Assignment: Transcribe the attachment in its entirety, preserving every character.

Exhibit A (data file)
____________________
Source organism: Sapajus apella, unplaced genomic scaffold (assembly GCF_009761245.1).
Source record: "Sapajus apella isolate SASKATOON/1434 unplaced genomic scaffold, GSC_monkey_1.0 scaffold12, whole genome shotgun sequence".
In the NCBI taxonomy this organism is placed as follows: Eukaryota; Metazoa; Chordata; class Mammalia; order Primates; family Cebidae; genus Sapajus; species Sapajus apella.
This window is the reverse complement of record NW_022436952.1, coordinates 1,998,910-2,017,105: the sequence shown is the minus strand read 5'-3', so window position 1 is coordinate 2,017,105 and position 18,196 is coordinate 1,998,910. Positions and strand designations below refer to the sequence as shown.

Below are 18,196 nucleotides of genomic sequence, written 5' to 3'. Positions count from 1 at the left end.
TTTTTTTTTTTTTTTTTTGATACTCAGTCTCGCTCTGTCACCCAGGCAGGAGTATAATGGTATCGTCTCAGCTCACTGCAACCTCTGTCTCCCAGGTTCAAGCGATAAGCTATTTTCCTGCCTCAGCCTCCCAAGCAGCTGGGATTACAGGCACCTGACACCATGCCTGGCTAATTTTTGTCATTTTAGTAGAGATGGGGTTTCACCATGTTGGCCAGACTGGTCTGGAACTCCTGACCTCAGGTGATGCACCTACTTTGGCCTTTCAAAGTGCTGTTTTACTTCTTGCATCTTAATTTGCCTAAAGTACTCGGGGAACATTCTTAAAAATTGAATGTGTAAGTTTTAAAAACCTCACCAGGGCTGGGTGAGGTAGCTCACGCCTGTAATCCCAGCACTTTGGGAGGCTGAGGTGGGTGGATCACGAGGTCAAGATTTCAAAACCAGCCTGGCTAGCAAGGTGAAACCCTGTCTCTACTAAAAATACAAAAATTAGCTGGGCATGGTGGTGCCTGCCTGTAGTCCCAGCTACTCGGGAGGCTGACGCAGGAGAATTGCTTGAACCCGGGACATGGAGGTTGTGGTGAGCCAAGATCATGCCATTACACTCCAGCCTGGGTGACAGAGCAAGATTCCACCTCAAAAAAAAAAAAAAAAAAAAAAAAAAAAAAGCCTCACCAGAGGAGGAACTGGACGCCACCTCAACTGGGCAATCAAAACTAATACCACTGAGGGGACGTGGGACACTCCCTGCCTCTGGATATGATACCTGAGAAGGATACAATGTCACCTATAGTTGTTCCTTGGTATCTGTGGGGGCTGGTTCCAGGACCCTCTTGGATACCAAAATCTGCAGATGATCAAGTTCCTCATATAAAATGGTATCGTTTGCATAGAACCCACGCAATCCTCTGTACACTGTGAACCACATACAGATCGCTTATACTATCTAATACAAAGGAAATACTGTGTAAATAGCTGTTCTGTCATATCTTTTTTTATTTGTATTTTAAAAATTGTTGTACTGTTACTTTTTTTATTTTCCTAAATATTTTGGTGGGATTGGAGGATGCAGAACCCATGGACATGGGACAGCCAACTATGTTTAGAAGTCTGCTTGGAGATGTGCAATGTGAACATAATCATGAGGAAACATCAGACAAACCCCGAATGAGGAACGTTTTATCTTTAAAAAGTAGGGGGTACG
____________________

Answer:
Source organism: Sapajus apella, unplaced genomic scaffold (assembly GCF_009761245.1).
Source record: "Sapajus apella isolate SASKATOON/1434 unplaced genomic scaffold, GSC_monkey_1.0 scaffold12, whole genome shotgun sequence".
In the NCBI taxonomy this organism is placed as follows: Eukaryota; Metazoa; Chordata; class Mammalia; order Primates; family Cebidae; genus Sapajus; species Sapajus apella.
This window is the reverse complement of record NW_022436952.1, coordinates 1,998,910-2,017,105: the sequence shown is the minus strand read 5'-3', so window position 1 is coordinate 2,017,105 and position 18,196 is coordinate 1,998,910. Positions and strand designations below refer to the sequence as shown.

Below are 18,196 nucleotides of genomic sequence, written 5' to 3'. Positions count from 1 at the left end.
TTTTTTTTTTTTTTTTTTGATACTCAGTCTCGCTCTGTCACCCAGGCAGGAGTATAATGGTATCGTCTCAGCTCACTGCAACCTCTGTCTCCCAGGTTCAAGCGATAAGCTATTTTCCTGCCTCAGCCTCCCAAGCAGCTGGGATTACAGGCACCTGACACCATGCCTGGCTAATTTTTGTCATTTTAGTAGAGATGGGGTTTCACCATGTTGGCCAGACTGGTCTGGAACTCCTGACCTCAGGTGATGCACCTACTTTGGCCTTTCAAAGTGCTGTTTTACTTCTTGCATCTTAATTTGCCTAAAGTACTCGGGGAACATTCTTAAAAATTGAATGTGTAAGTTTTAAAAACCTCACCAGGGCTGGGTGAGGTAGCTCACGCCTGTAATCCCAGCACTTTGGGAGGCTGAGGTGGGTGGATCACGAGGTCAAGATTTCAAAACCAGCCTGGCTAGCAAGGTGAAACCCTGTCTCTACTAAAAATACAAAAATTAGCTGGGCATGGTGGTGCCTGCCTGTAGTCCCAGCTACTCGGGAGGCTGACGCAGGAGAATTGCTTGAACCCGGGACATGGAGGTTGTGGTGAGCCAAGATCATGCCATTACACTCCAGCCTGGGTGACAGAGCAAGATTCCACCTCAAAAAAAAAAAAAAAAAAAAAAAAAAAAAAGCCTCACCAGAGGAGGAACTGGACGCCACCTCAACTGGGCAATCAAAACTAATACCACTGAGGGGACGTGGGACACTCCCTGCCTCTGGATATGATACCTGAGAAGGATACAATGTCACCTATAGTTGTTCCTTGGTATCTGTGGGGGCTGGTTCCAGGACCCTCTTGGATACCAAAATCTGCAGATGATCAAGTTCCTCATATAAAATGGTATCGTTTGCATAGAACCCACGCAATCCTCTGTACACTGTGAACCACATACAGATCGCTTATACTATCTAATACAAAGGAAATACTGTGTAAATAGCTGTTCTGTCATATCTTTTTTTATTTGTATTTTAAAAATTGTTGTACTGTTACTTTTTTTATTTTCCTAAATATTTTGGTGGGATTGGAGGATGCAGAACCCATGGACATGGGACAGCCAACTATGTTTAGAAGTCTGCTTGGAGATGTGCAATGTGAACATAATCATGAGGAAACATCAGACAAACCCCGAATGAGGAACGTTTTATCTTTAAAAAGTAGGGGGTACG